“Battle Honors” are the practice of placing the name of a particular Battle or Engagement on a Regimental Flag or Banner. This was accomplished by the embroidering of such names directly on The Flag, and was carried into Battle (as seen) as a way of instilling pride and “Esprit de Corps”. The first established use of the practice was with The British Army around 1760. The French Army began to adopt a similar practice soon after. In The American Army, a similar practice developed around The American Civil War (1860s). The names of Battles in which both Union and Confederate Armies were sewn onto Regimental Colors, Guidons, etc. While National Colors were not used in the same manner in most Countries – The practice was briefly adopted by both The United and Confederate States. It was not in Britain, but France did until early 20th Century.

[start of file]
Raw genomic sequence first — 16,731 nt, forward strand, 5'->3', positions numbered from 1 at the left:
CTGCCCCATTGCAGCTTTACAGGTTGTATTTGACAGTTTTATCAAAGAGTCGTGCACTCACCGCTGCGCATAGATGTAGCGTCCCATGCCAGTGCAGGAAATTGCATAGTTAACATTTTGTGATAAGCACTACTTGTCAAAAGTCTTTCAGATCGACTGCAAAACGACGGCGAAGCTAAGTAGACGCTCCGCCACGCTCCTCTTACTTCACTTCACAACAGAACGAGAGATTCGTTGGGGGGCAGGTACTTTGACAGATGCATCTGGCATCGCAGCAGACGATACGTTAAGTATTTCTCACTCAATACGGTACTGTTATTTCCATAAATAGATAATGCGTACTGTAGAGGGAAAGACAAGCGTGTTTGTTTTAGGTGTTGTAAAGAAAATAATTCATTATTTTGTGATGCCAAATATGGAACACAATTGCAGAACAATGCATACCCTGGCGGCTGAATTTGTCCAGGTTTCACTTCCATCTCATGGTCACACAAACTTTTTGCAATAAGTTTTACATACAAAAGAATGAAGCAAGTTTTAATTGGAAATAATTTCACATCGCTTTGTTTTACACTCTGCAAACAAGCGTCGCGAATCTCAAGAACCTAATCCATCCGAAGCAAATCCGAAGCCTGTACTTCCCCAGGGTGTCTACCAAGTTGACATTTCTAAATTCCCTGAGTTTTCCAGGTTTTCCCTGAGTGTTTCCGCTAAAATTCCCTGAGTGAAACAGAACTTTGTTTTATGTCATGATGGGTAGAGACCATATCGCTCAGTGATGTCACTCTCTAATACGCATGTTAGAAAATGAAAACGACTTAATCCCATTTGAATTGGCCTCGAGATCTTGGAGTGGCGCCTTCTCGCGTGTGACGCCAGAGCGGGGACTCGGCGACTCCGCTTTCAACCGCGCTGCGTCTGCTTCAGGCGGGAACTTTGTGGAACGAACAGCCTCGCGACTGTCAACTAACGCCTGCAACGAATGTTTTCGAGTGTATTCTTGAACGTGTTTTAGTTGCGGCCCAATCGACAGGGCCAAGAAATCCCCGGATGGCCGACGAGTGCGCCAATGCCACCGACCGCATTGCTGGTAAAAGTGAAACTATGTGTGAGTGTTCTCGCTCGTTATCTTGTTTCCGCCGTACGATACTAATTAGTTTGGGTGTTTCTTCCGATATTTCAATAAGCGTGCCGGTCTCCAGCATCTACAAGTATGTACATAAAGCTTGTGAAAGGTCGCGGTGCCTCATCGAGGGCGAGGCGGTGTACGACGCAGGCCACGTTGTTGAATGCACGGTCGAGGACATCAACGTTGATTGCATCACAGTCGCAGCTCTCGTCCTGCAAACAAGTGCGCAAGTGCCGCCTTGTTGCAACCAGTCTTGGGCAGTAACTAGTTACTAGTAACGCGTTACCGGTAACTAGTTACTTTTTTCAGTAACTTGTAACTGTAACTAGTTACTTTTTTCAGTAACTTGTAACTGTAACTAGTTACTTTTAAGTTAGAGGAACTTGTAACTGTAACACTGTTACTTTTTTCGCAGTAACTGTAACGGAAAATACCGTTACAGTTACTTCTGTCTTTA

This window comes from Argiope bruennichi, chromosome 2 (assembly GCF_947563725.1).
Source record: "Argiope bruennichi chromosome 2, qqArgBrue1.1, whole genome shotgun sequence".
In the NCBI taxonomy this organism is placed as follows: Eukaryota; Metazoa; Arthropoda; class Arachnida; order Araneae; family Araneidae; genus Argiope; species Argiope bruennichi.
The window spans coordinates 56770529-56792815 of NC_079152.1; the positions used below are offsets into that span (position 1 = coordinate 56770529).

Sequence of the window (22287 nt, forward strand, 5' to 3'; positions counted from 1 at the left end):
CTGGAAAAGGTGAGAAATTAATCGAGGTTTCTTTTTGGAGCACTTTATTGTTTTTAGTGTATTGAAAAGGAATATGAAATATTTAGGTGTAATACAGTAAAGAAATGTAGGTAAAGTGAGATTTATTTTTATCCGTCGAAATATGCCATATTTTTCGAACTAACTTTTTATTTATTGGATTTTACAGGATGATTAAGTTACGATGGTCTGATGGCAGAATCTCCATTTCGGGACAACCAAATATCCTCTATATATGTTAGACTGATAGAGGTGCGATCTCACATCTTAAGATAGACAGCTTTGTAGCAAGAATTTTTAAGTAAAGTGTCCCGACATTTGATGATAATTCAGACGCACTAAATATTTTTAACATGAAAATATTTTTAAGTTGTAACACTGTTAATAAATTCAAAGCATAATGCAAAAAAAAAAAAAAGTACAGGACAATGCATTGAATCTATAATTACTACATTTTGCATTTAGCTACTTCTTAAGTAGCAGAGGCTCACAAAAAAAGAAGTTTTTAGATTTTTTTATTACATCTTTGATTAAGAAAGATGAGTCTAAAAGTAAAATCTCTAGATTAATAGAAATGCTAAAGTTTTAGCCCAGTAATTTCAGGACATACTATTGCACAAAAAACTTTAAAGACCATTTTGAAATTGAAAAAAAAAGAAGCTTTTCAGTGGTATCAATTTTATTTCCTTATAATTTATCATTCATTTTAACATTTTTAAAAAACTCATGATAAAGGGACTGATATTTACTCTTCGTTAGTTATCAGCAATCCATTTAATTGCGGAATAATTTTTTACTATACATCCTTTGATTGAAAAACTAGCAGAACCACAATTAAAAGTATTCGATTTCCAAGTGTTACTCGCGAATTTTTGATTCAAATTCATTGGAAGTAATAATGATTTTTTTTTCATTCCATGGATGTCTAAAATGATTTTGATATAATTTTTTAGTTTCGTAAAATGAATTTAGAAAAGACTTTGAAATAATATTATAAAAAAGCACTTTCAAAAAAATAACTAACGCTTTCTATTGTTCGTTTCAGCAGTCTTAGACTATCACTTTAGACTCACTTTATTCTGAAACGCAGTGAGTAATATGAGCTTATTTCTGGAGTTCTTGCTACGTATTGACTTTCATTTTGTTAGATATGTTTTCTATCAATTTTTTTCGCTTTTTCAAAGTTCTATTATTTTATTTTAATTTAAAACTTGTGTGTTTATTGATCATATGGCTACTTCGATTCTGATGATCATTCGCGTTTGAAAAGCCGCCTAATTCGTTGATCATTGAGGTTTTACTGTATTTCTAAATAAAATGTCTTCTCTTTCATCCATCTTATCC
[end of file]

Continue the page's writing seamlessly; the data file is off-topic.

While Regimental Colors are not used in direct Combat today, Battle Honors are still placed on them (and used), for Ceremonial purposes yet today in most Armies today (with the exception of The United States, which uses Battle or Campaign Streamers). Naval Service do not use Battle Honors. In England, such Honors were often used on Ship Plaques which bore the Name of a Ship as well as it's engagements that it had participated in. In The American Navy, Ships were seen as “living” Entities. As such. They were “awarded” Service and Campaign Ribbons and Medals (the same as a Human Serviceman would). The “Rack of Ribbons” were often painted under a Ship's Conning (or Command and Control) Tower. The practice is still followed.